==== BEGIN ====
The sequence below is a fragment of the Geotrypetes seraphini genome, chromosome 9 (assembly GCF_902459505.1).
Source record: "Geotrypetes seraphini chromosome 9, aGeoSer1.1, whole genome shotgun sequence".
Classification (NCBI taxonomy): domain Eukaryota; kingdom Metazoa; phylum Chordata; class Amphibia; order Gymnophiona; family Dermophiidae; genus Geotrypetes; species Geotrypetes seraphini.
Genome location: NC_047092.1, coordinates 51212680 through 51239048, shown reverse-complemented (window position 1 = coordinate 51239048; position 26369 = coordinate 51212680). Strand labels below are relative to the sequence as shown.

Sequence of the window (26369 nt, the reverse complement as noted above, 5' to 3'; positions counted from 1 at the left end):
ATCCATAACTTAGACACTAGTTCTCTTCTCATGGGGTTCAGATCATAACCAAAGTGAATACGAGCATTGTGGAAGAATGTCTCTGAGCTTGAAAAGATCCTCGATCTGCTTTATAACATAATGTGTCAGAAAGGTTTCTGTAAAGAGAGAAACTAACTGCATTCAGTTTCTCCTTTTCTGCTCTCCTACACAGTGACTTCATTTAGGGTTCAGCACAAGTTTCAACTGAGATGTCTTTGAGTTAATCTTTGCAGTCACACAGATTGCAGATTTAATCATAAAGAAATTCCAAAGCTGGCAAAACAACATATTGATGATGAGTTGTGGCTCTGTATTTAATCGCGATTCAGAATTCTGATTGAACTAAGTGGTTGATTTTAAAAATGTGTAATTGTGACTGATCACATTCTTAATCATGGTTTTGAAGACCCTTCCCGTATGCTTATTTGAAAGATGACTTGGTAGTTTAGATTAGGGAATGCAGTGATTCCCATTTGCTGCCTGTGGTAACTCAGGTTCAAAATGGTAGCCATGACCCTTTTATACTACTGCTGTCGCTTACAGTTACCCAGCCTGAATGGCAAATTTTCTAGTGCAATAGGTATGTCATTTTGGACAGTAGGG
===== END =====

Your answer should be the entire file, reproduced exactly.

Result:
The sequence below is a fragment of the Geotrypetes seraphini genome, chromosome 9 (assembly GCF_902459505.1).
Source record: "Geotrypetes seraphini chromosome 9, aGeoSer1.1, whole genome shotgun sequence".
Classification (NCBI taxonomy): domain Eukaryota; kingdom Metazoa; phylum Chordata; class Amphibia; order Gymnophiona; family Dermophiidae; genus Geotrypetes; species Geotrypetes seraphini.
Genome location: NC_047092.1, coordinates 51212680 through 51239048, shown reverse-complemented (window position 1 = coordinate 51239048; position 26369 = coordinate 51212680). Strand labels below are relative to the sequence as shown.

Sequence of the window (26369 nt, the reverse complement as noted above, 5' to 3'; positions counted from 1 at the left end):
ATCCATAACTTAGACACTAGTTCTCTTCTCATGGGGTTCAGATCATAACCAAAGTGAATACGAGCATTGTGGAAGAATGTCTCTGAGCTTGAAAAGATCCTCGATCTGCTTTATAACATAATGTGTCAGAAAGGTTTCTGTAAAGAGAGAAACTAACTGCATTCAGTTTCTCCTTTTCTGCTCTCCTACACAGTGACTTCATTTAGGGTTCAGCACAAGTTTCAACTGAGATGTCTTTGAGTTAATCTTTGCAGTCACACAGATTGCAGATTTAATCATAAAGAAATTCCAAAGCTGGCAAAACAACATATTGATGATGAGTTGTGGCTCTGTATTTAATCGCGATTCAGAATTCTGATTGAACTAAGTGGTTGATTTTAAAAATGTGTAATTGTGACTGATCACATTCTTAATCATGGTTTTGAAGACCCTTCCCGTATGCTTATTTGAAAGATGACTTGGTAGTTTAGATTAGGGAATGCAGTGATTCCCATTTGCTGCCTGTGGTAACTCAGGTTCAAAATGGTAGCCATGACCCTTTTATACTACTGCTGTCGCTTACAGTTACCCAGCCTGAATGGCAAATTTTCTAGTGCAATAGGTATGTCATTTTGGACAGTAGGG